% Ensure rxWaveform is a column vector
if ~iscolumn(rxWaveform)
    rxWaveform = rxWaveform.';

% Plot the power spectral density (PSD) of the acquired signal
spectrumPlotRx = dsp.SpectrumAnalyzer;
spectrumPlotRx.SampleRate =  captureSampleRate;
spectrumPlotRx.SpectrumType = "Power density";
spectrumPlotRx.PowerUnits =  "dBm";
spectrumPlotRx.Window = "Hamming";
spectrumPlotRx.SpectralAverages = 10;
spectrumPlotRx.YLimits = [-140 -90];
spectrumPlotRx.YLabel = "PSD";
spectrumPlotRx.ShowLegend = false;
spectrumPlotRx.Title = "Received Signal Spectrum: 10 MHz 5G NR-TM Waveform";
A screenshot of the spectrum of a received signal after OTA transmission.

Figure 6. Spectrum of received signal after OTA transmission.

Now we are ready to perform additional measurements on the received IQ data.


Perform Measurements of Received 5G Waveform

After the signal is transmitted over the air, the receiver subsystem is used to detect the signal and then demodulate and decode it. Before the receiver can decode the signal, channel estimation and equalization is used to combat the effects of signal fading due to multiple paths to the receiver. Demodulation reference signals (DM-RS) are used for channel estimation. Once the signal is demodulated, it is further decoded to reconstruct the original text, video, or voice signal.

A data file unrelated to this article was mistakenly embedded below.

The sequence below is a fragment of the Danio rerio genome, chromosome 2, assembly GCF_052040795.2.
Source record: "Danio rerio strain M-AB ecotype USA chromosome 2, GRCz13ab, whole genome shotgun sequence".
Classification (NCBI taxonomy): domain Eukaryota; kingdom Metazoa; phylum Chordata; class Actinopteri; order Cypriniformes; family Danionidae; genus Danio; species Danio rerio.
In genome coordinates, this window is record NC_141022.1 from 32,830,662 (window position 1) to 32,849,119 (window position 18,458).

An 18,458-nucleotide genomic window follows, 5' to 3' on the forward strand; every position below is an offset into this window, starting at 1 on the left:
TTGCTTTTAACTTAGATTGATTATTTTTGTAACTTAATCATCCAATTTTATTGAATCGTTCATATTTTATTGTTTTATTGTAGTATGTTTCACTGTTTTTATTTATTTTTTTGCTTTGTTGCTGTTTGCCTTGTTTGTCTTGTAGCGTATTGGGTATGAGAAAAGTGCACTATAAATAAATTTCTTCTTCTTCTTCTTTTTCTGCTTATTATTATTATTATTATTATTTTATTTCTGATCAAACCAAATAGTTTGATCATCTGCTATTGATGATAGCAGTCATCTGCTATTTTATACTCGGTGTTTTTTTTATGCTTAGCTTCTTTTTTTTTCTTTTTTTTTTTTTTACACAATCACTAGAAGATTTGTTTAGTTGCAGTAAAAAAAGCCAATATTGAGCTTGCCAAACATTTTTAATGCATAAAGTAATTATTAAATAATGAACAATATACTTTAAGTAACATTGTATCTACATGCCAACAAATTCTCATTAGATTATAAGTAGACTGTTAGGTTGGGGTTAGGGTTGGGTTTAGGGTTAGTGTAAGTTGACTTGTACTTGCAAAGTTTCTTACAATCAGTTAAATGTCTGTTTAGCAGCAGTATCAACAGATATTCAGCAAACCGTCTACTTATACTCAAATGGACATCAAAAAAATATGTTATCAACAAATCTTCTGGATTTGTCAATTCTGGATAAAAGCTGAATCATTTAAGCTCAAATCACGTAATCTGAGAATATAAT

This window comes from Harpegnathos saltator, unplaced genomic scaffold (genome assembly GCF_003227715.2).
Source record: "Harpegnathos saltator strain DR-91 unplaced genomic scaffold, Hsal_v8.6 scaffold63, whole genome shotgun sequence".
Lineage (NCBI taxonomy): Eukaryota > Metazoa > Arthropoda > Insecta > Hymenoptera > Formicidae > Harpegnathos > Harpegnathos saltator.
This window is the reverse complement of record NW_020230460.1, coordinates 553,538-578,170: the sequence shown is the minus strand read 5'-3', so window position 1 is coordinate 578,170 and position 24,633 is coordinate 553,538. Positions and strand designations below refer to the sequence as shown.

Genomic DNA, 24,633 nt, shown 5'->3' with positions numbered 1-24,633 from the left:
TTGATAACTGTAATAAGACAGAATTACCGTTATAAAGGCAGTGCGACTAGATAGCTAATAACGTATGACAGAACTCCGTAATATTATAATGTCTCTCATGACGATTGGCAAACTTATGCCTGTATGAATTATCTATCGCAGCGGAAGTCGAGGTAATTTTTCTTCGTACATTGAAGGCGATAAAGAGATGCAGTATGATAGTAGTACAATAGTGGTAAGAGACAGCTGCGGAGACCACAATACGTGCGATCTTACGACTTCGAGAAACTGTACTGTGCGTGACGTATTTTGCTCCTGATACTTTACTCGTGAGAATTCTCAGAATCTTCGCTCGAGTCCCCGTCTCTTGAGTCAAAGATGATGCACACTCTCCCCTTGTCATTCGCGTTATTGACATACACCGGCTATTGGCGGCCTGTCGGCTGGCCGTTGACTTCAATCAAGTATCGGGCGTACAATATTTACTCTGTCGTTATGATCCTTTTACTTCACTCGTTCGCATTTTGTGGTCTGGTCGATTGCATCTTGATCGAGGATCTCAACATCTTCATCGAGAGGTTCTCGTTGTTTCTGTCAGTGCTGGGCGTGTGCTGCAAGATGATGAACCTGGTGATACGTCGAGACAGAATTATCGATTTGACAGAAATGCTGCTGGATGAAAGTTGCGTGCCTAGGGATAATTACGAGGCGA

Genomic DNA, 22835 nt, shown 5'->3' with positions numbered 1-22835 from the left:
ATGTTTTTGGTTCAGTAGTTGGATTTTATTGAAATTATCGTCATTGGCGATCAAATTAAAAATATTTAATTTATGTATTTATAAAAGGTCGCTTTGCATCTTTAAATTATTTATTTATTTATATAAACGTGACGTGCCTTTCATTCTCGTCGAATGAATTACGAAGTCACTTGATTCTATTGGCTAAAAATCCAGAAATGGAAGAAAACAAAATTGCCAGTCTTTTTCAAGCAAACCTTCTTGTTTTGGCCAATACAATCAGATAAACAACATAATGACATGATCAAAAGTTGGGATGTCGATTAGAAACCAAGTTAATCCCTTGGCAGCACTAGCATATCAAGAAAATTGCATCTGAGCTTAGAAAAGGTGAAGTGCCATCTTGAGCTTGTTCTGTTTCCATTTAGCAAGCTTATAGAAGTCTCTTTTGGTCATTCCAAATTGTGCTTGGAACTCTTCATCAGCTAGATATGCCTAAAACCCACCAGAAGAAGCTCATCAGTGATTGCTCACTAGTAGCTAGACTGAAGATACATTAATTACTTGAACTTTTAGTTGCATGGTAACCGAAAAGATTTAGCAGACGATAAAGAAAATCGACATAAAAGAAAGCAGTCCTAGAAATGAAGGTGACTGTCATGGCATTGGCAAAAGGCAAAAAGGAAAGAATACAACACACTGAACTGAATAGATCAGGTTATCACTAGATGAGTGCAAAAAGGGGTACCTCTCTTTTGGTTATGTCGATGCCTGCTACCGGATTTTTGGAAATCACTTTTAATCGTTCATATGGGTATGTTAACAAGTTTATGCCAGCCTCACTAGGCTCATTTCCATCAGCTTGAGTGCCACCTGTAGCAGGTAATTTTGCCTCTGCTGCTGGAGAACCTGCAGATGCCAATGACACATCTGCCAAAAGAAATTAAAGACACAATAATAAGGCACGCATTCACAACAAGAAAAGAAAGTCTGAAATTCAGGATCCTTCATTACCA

First, use the generateWaveform function of the hNRReferenceWaveformGeneratorhelper file to extract the waveform information for the same specific NR-TM we generated using the Wireless Waveform Generator app.

% Set the NR-TM parameters for the receiver
nrtm = "NR-FR1-TM3.1"; % Reference channel
bw   = "10MHz";        % Channel bandwidth
scs  = "30kHz";        % Subcarrier spacing
dm   = "FDD";          % Duplexing mode
tmwavegen = hNRReferenceWaveformGenerator(nrtm,bw,scs,dm);
[~,tmwaveinfo,resourcesInfo] = generateWaveform(tmwavegen);

We then look for coarse frequency offsets in increments of 1 kHz up to 100 kHz using demodulation reference symbols (DM-RS).

frequencyCorrectionRange = -100e3:1e3:100e3; 

[rxWaveform, coarseOffset] = DMRSFrequencyCorrection(rxWaveform,captureSampleRate,… 


fprintf("Coarse frequency offset = %.0f Hz", coarseOffset) 

Now we look for fine frequency offsets using DM-RS offsets in increments of 5 Hz up to 100 Hz.

frequencyCorrectionRange = -100:5:100; 

[rxWaveform, fineOffset] = DMRSFrequencyCorrection(rxWaveform,captureSampleRate,frequencyCorrectionRange,tmwavegen,resourcesInfo);